From the Encyclopedia Brown series

Cranking out the cases for his brainy, perpetually ten-year-old sleuth since 1963, Sobol dishes up ten more—from stolen cookies and rare stamps to faked photos (see title) and a bogus 18th-century diary. Though the plots are as formulaic as they come, that's partly the point, and the easy language and frequent pen-and-ink illustrations provide an enduring draw for fledgling readers; the entertainment value in winkling out the telling clue without having to turn to the solutions in the back is evergreen. There’s usually an artful joke or two to catch, too (“This time it was Flash Borden who came running up. Flash was in fifth grade, like Encyclopedia. His real name was Gordon. He had left Gordon Borden behind in kindergarten. Flash, he had decided, suited him better”—ba-da-boom!), plus some clever wordplay. Interchangeable the volumes may be, but young Brown remains a model for budding detectives everywhere. How pleasing to have a new clutch of mysteries for the rising generation thereof. (Crime fiction. 8-10)

Pub Date: Oct. 1, 2010

ISBN: 978-0-525-42210-5

Page Count: 96

Publisher: Dutton

Review Posted Online: Dec. 23, 2010

Kirkus Reviews Issue: Sept. 1, 2010

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A fun-if-flimsy vehicle for science lovers.


From the Kate the Chemist series

A fifth grade girl brings her love of chemistry to the school play.

Kate loves science so much she’s determined to breathe fire. Of course she knows that she needs adult supervision, and so, with her science teacher’s help, Kate demonstrates an experiment with cornstarch and a blowtorch that nearly sets her teacher’s cactus on fire. Consequences ensue. Can someone who loves science as much as Kate does find pleasure spending her fall break at drama camp? It turns out that even the school play—Dragons vs. Unicorns—needs a chemist, though, and Kate saves the day with glue and glitter. She’s sabotaged along the way, but everything is fine after Kate and her frenemy agree to communicate better (an underwhelming response to escalating bullying). Doodles decorate the pages; steps for the one experiment described that can be done at home—making glittery unicorn-horn glue—are included. The most exciting experiments depicted, though, include flames or liquid nitrogen and could only be done with the help of a friendly science teacher. Biberdorf teaches chemistry at the University of Texas and also performs science-education programs as “Kate the Chemist”; in addition to giving her protagonist her name and enthusiasm, she also seems represented in Kate-the-character’s love of the fictional YouTube personality “Dr. Caroline.” Kate and her nemesis are white; Kate’s best friends are black and South Asian.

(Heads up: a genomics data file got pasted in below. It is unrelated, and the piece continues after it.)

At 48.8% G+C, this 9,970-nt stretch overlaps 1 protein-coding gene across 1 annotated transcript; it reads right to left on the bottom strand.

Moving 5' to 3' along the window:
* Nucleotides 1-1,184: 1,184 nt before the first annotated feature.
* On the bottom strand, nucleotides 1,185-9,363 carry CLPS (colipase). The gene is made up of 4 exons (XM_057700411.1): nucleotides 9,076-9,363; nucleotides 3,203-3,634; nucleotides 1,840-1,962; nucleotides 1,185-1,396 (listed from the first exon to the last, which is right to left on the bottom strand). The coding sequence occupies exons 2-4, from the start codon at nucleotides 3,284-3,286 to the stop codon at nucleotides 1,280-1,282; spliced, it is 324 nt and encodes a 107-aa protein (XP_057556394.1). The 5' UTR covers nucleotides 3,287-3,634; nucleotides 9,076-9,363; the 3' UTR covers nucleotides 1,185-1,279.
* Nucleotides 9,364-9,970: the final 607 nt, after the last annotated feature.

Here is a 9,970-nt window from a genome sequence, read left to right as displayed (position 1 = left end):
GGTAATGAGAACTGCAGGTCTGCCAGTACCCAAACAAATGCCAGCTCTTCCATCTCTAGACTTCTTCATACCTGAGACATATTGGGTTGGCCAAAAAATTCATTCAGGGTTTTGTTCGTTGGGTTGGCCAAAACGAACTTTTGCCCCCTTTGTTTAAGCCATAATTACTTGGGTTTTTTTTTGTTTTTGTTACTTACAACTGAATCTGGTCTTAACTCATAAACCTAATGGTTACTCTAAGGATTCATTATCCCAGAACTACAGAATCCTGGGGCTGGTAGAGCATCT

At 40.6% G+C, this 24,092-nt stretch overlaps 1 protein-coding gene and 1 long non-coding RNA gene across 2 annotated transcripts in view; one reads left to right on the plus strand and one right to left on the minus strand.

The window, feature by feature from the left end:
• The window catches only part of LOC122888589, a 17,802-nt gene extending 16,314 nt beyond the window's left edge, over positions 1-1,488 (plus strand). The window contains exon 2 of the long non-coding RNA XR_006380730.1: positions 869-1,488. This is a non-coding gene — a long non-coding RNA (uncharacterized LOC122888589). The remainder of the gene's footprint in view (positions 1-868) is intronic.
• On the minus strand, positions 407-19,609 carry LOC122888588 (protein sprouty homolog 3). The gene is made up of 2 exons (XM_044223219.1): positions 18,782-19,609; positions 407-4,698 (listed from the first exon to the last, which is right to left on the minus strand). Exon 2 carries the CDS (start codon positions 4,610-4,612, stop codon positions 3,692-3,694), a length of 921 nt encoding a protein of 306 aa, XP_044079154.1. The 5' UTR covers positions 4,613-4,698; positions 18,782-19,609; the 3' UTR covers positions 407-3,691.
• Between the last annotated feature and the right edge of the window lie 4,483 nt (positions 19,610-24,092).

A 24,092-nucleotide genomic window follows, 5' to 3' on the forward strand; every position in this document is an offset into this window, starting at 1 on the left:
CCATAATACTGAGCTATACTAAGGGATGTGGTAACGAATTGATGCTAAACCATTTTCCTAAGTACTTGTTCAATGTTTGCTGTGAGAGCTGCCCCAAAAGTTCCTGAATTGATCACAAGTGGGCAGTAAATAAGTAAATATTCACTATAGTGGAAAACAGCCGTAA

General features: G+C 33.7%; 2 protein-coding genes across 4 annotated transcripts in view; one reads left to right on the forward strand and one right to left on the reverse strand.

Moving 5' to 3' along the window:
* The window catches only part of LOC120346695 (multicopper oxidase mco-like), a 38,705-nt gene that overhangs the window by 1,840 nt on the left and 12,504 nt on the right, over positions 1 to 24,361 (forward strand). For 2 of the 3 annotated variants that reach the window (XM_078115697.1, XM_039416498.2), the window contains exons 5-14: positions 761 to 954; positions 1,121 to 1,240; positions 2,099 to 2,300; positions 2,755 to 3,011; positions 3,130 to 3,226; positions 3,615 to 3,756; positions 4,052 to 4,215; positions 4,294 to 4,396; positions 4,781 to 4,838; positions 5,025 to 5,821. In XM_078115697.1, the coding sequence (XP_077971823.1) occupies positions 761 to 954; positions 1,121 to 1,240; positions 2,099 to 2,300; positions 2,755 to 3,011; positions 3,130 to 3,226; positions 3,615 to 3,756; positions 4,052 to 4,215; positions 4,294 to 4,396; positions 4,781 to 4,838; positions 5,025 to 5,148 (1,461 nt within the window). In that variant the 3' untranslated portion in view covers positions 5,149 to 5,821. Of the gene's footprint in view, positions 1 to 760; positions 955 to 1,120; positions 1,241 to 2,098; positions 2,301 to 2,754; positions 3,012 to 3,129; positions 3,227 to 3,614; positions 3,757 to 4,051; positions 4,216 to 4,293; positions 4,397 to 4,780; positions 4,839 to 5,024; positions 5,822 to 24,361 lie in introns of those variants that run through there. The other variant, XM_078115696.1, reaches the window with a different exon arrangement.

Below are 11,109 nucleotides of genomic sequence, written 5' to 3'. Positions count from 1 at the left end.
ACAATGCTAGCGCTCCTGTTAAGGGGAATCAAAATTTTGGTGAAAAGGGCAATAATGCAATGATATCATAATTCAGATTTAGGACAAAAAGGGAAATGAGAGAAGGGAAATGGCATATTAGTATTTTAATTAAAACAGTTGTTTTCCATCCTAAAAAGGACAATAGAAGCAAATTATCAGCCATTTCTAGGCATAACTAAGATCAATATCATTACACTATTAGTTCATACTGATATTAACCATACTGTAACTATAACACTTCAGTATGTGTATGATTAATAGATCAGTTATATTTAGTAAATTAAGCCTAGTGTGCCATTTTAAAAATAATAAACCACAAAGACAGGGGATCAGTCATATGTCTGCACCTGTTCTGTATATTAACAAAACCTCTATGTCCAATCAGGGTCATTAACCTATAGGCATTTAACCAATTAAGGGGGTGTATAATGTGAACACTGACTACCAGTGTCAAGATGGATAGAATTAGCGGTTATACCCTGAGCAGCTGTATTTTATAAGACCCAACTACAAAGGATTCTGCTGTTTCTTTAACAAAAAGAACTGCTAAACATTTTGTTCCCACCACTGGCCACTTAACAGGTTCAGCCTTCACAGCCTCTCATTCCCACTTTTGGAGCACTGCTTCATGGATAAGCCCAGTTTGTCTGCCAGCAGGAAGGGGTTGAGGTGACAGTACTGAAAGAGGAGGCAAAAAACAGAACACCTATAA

A fun-if-flimsy vehicle for science lovers. (Fiction. 8-10)

Pub Date: April 14, 2020

ISBN: 978-0-593-11655-5

Page Count: 144

Publisher: Philomel

Review Posted Online: Feb. 18, 2020

Kirkus Reviews Issue: March 15, 2020

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Happily, returns to Woods Road Elementary are assured, thanks to the big “1” on the spine. (Graphic/fiction hybrid. 8-10)


From the Clueless McGee series , Vol. 1

Listen up frog-smackers, PJ McGee is ready to solve any mystery!

Fifth-grader PJ McGee wants to be a private detective like his father, who is away on a SECRET MISSION (or at least that’s what PJ thinks). PJ knows he’ll make a great detective because he has been studying ninja moves; plus, he’s incredibly brave, amazingly fast and has a brain five times as big as normal. When PJ’s favorite school lunch (mac and cheese…he’s written a love song to lunch lady Mrs. Browny’s cheesy mac) turns up missing, PI PJ is on the case with his trusty sidekick, third-grader Dante. PJ follows the clues (even though he is sure school bully Jack B is the culprit). Then Jack hires PJ to clear his name! Only a super detective like PJ could solve such a sticky case. Illustrator Mack’s first foray into the cartoon-driven chapter book will be well received by the clueless and the clue-full alike. Each chapter’s a letter from PJ to his absent father detailing progress on the mac-and-cheese case. PJ is charmingly out of touch with reality. His supporting cast—needy little sister, long-suffering mother, mysteriously absent father and a quirky collection of teachers—adds to the laughs. The scribbly cartoons and illustrations are part of the tale and parcel of the fun.

Happily, returns to Woods Road Elementary are assured, thanks to the big “1” on the spine. (Graphic/fiction hybrid. 8-10)

Pub Date: Aug. 16, 2012

ISBN: 978-0-399-25749-0

Page Count: 244

Publisher: Philomel

Review Posted Online: June 13, 2012

Kirkus Reviews Issue: July 1, 2012

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